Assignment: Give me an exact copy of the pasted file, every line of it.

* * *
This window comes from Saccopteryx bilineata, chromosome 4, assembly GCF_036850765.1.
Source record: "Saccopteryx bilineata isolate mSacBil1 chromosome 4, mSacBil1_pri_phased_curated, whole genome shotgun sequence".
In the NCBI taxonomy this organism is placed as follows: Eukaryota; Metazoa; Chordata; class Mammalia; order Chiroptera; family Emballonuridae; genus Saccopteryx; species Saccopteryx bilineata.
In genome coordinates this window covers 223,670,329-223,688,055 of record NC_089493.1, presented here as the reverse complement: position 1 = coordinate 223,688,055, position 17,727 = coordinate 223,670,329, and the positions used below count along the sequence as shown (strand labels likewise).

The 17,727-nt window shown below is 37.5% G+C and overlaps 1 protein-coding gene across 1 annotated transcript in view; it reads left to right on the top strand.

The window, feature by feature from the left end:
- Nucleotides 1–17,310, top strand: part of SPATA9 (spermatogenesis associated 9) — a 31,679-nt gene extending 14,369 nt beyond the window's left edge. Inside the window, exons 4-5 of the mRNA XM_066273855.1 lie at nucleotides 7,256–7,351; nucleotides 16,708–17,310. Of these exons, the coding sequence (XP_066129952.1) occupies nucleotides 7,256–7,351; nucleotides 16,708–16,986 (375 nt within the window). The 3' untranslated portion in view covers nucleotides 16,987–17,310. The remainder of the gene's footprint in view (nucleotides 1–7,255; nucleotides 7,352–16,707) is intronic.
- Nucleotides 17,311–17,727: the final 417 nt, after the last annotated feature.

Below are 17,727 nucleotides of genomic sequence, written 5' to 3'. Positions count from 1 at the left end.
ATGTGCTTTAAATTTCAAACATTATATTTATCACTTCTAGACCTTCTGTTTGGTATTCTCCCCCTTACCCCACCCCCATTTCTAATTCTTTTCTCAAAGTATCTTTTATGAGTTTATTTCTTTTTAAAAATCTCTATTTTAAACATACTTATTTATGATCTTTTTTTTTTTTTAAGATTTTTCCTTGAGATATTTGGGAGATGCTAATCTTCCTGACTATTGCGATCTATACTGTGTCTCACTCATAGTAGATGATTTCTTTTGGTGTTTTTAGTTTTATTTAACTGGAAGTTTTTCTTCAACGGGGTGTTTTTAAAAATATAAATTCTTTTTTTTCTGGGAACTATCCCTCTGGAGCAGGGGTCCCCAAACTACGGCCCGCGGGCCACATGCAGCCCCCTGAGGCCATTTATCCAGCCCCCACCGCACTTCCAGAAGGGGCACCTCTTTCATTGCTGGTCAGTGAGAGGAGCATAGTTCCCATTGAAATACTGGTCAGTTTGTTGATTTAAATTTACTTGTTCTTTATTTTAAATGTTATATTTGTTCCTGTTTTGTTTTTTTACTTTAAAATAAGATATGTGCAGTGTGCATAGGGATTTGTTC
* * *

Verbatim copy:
This window comes from Saccopteryx bilineata, chromosome 4, assembly GCF_036850765.1.
Source record: "Saccopteryx bilineata isolate mSacBil1 chromosome 4, mSacBil1_pri_phased_curated, whole genome shotgun sequence".
In the NCBI taxonomy this organism is placed as follows: Eukaryota; Metazoa; Chordata; class Mammalia; order Chiroptera; family Emballonuridae; genus Saccopteryx; species Saccopteryx bilineata.
In genome coordinates this window covers 223,670,329-223,688,055 of record NC_089493.1, presented here as the reverse complement: position 1 = coordinate 223,688,055, position 17,727 = coordinate 223,670,329, and the positions used below count along the sequence as shown (strand labels likewise).

The 17,727-nt window shown below is 37.5% G+C and overlaps 1 protein-coding gene across 1 annotated transcript in view; it reads left to right on the top strand.

The window, feature by feature from the left end:
- Nucleotides 1–17,310, top strand: part of SPATA9 (spermatogenesis associated 9) — a 31,679-nt gene extending 14,369 nt beyond the window's left edge. Inside the window, exons 4-5 of the mRNA XM_066273855.1 lie at nucleotides 7,256–7,351; nucleotides 16,708–17,310. Of these exons, the coding sequence (XP_066129952.1) occupies nucleotides 7,256–7,351; nucleotides 16,708–16,986 (375 nt within the window). The 3' untranslated portion in view covers nucleotides 16,987–17,310. The remainder of the gene's footprint in view (nucleotides 1–7,255; nucleotides 7,352–16,707) is intronic.
- Nucleotides 17,311–17,727: the final 417 nt, after the last annotated feature.

Below are 17,727 nucleotides of genomic sequence, written 5' to 3'. Positions count from 1 at the left end.
ATGTGCTTTAAATTTCAAACATTATATTTATCACTTCTAGACCTTCTGTTTGGTATTCTCCCCCTTACCCCACCCCCATTTCTAATTCTTTTCTCAAAGTATCTTTTATGAGTTTATTTCTTTTTAAAAATCTCTATTTTAAACATACTTATTTATGATCTTTTTTTTTTTTTAAGATTTTTCCTTGAGATATTTGGGAGATGCTAATCTTCCTGACTATTGCGATCTATACTGTGTCTCACTCATAGTAGATGATTTCTTTTGGTGTTTTTAGTTTTATTTAACTGGAAGTTTTTCTTCAACGGGGTGTTTTTAAAAATATAAATTCTTTTTTTTCTGGGAACTATCCCTCTGGAGCAGGGGTCCCCAAACTACGGCCCGCGGGCCACATGCAGCCCCCTGAGGCCATTTATCCAGCCCCCACCGCACTTCCAGAAGGGGCACCTCTTTCATTGCTGGTCAGTGAGAGGAGCATAGTTCCCATTGAAATACTGGTCAGTTTGTTGATTTAAATTTACTTGTTCTTTATTTTAAATGTTATATTTGTTCCTGTTTTGTTTTTTTACTTTAAAATAAGATATGTGCAGTGTGCATAGGGATTTGTTC